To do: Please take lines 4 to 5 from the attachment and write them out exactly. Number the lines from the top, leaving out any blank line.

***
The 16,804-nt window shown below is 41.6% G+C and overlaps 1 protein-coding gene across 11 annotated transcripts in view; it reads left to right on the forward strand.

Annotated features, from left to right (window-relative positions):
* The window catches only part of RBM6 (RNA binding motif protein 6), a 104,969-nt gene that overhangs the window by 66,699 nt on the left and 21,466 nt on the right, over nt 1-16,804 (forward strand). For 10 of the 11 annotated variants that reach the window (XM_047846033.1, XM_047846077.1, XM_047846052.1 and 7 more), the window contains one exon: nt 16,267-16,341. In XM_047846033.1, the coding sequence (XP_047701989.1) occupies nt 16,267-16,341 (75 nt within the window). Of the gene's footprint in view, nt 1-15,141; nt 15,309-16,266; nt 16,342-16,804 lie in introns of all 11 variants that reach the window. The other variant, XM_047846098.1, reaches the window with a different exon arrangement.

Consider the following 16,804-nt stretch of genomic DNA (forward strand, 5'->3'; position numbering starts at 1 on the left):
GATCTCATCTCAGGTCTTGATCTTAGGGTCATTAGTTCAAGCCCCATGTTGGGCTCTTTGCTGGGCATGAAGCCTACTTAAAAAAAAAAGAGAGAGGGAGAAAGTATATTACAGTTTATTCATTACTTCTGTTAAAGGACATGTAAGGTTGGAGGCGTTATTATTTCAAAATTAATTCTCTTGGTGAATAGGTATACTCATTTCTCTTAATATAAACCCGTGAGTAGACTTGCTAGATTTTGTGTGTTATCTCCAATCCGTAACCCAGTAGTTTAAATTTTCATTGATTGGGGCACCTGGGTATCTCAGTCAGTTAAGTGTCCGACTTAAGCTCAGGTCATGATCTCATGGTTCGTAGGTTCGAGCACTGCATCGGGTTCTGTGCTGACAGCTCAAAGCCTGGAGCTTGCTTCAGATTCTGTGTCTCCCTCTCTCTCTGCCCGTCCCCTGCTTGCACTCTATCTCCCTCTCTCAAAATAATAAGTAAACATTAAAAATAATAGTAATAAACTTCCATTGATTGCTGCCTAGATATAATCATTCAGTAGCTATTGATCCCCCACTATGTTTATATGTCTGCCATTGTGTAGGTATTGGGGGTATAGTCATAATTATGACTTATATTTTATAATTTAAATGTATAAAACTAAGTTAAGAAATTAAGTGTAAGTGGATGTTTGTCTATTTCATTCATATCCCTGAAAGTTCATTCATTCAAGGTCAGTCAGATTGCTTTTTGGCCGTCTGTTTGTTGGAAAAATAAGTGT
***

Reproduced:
Consider the following 16,804-nt stretch of genomic DNA (forward strand, 5'->3'; position numbering starts at 1 on the left):
GATCTCATCTCAGGTCTTGATCTTAGGGTCATTAGTTCAAGCCCCATGTTGGGCTCTTTGCTGGGCATGAAGCCTACTTAAAAAAAAAAGAGAGAGGGAGAAAGTATATTACAGTTTATTCATTACTTCTGTTAAAGGACATGTAAGGTTGGAGGCGTTATTATTTCAAAATTAATTCTCTTGGTGAATAGGTATACTCATTTCTCTTAATATAAACCCGTGAGTAGACTTGCTAGATTTTGTGTGTTATCTCCAATCCGTAACCCAGTAGTTTAAATTTTCATTGATTGGGGCACCTGGGTATCTCAGTCAGTTAAGTGTCCGACTTAAGCTCAGGTCATGATCTCATGGTTCGTAGGTTCGAGCACTGCATCGGGTTCTGTGCTGACAGCTCAAAGCCTGGAGCTTGCTTCAGATTCTGTGTCTCCCTCTCTCTCTGCCCGTCCCCTGCTTGCACTCTATCTCCCTCTCTCAAAATAATAAGTAAACATTAAAAATAATAGTAATAAACTTCCATTGATTGCTGCCTAGATATAATCATTCAGTAGCTATTGATCCCCCACTATGTTTATATGTCTGCCATTGTGTAGGTATTGGGGGTATAGTCATAATTATGACTTATATTTTATAATTTAAATGTATAAAACTAAGTTAAGAAATTAAGTGTAAGTGGATGTTTGTCTATTTCATTCATATCCCTGAAAGTTCATTCATTCAAGGTCAGTCAGATTGCTTTTTGGCCGTCTGTTTGTTGGAAAAATAAGTGT